Fig. 4.
Representative SurePath smears and corresponding agarose cell blocks of thyroid fine needle aspirations. High cellularity in a SurePath smear of papillary thyroid carcinoma (A) correlates well with that of the agarose cell block section (B). Low cellularity in a SurePath smear of subacute granulomatous thyroiditis (C) correlates well with that of the agarose cell block section (D). Insets depict high power views.
Fig. 5.
SurePath smears and corresponding agarose cell blocks of serous effusions. The cellularities in SurePath smears of serous effusions with reactive mesothelial proliferation (A), malignant mesothelioma (B), and metastatic adenocarcinoma (C) correlate well with those of corresponding agarose cell block sections (D-F), respectively.
Fig. 6.
Representative cytology spots on a section of cell block microarray. Depending on the cellularities of corresponding SurePath smears, the cytology spots on the cell block microarray showed various cellularities (A, H&E). The cytoarchitectural and immunocytochemical features of malignant serous effusion (B, H&E [left] and D2-40 [right]) and atypical thyroid fine needle aspirate (C, H&E [left] and cytokeratin 19 [right]) are supportive for more specific and more confidential diagnosis, respectively.
Fig. 7.
SurePath smear and agarose cell block from parathyroid lesion. The SurePath sample is allegedly from an intrathyroidal nodule. The smear (A–C) with cohesive clusters and solid sheets of relatively monomorphic epithelial cells was interpreted as “atypia of undetermined significance.” The diagnosis is confirmed by cytoarchitectural examination (D–F) and immunocytochemical analysis (G, thyroglobulin; H, thyroid transcription factor-1; I, parathyroid hormone; arrows indicating positive and negative controls) of cell block sections.
Table 1.
Sources and dilutions of antibodies used for immunocytochemistry of the cell block microarray
Target Source Dilution
Cytokeratin 19 Dako 1:200
Galectin-3 Novocastra 1:500
Thyroid transcription factor-1 NeoMarkers 1:1,500
Thyroglobulin NeoMarkers 1:1,500
Parathyroid hormone NeoMarkers 1:400
CD56 Novocastra 1:400
HBME1 Cell Marque 1:400
D2-40 Dako 1:300
Wilms’ tumor-1 Cell Marque 1:500
Calretinin Chemicon 1:1,800
Leukocyte common antigen (CD45) Dako 1:2,000
CD20 Pharmingen 1:100
CD3 Dako 1:100
Terminal deoxynucleotidyl transferase Cell Marque 1:400
PAX5 Cell Marque 1:400
Table 2.
Cytologic samples incorporated into cell block microarray and result of immunocytochemistry
Samples Site Diagnosis of smears Supportive immunocytochemistry of cell block* Diagnosis based on ICC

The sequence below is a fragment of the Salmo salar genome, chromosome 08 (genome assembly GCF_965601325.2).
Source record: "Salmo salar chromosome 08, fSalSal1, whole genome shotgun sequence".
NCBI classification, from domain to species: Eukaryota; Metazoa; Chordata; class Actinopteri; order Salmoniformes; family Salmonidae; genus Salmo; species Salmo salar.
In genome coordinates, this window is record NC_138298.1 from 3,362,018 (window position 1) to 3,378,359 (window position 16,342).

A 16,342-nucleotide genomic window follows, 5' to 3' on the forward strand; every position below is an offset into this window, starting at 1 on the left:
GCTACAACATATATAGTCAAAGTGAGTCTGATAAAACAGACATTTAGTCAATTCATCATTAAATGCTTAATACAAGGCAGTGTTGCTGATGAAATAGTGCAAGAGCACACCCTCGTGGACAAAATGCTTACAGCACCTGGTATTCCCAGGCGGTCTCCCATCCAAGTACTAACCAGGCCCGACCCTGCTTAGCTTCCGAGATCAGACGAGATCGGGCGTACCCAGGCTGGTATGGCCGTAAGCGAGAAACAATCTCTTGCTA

LBC_FNAs (SurePath) Thyroid Papillary carcinoma (n=8) TG+, TTF1+, CK19+, galectin 3+, CD56–, HBME1+, PTH– Papillary thyroid carcinoma
Suspicious for papillary carcinoma (n=2) TG+, TTF1+, CK19+, galectin 3+, CD56–, HBME1+, PTH– Papillary thyroid carcinoma
Nodular hyperplasia (n=12) TG+, TTF1+, CK19–, galectin 3–, CD56+, HBME1–, PTH– Nodular hyperplasia
Atypia (n=4) TG+, TTF1+, CK19–, galectin 3–, CD56+, HBME1–, PTH– Nodular hyperplasia
Atypia (n=1) TG–, TTF1–, CK19+, galectin 3–, CD56–, HBME1–, PTH+ Parathyroid lesion
Benign Hurthle cell proliferation (n=2) TG+, TTF1+, CK19–, galectin 3–, CD56+, HBME1–, PTH– Benign Hurthle cell lesion
Chronic lymphocytic thyroiditis (n=2) N/A due to scanty cellularity N/A
Lymph node Lymphoid malignancy (n=2) CD45–, CD20–, CD3–, TdT+, PAX5+, CD56– B-lymphoblastic lymphoma
CD45+, CD20+, CD3–, TdT–, PAX5+, CD56– Large B-cell lymphoma
LBC_serous effusions (SurePath) Ascitic fluid Lymphoid malignancy (n=1) CD45+, CD20–, CD3–, TdT+, PAX5+, CD56– B-lymphoblastic lymphoma
Adenocarcinoma (n=1) CK7+, CK19+, calretinin–, D2-40, WT1+, CD56–, TTF1– Ovarian serous carcinoma
Pleural effusion Adenocarcinoma (n=1) CK7+, CK19+, calretinin–, D2-40–, HBME1–, WT1–, TTF1+ Adenocarcinoma of lung primary
Favor malignant mesothelioma (n=1) CK7+, CK19+, calretinin+, D2-40+, HBME1+, WT1+, TTF1– Malignant mesothelioma
Negative for malignancy (n=1) N/A N/A

ICC, immunocytochemistry; LBC, liquid-based cytology; FNA, fine needle aspiration; cytokeratin; TG, thyroglobulin; TTF1, thyroid transcription factor-1; CK, cytokeratin; PTH, parathyroid hormone; N/A, not applicable; TdT, terminal deoxynucleotidyl transferase; WT1, Wilms’ tumor-1.

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    JPTM : Journal of Pathology and Translational Medicine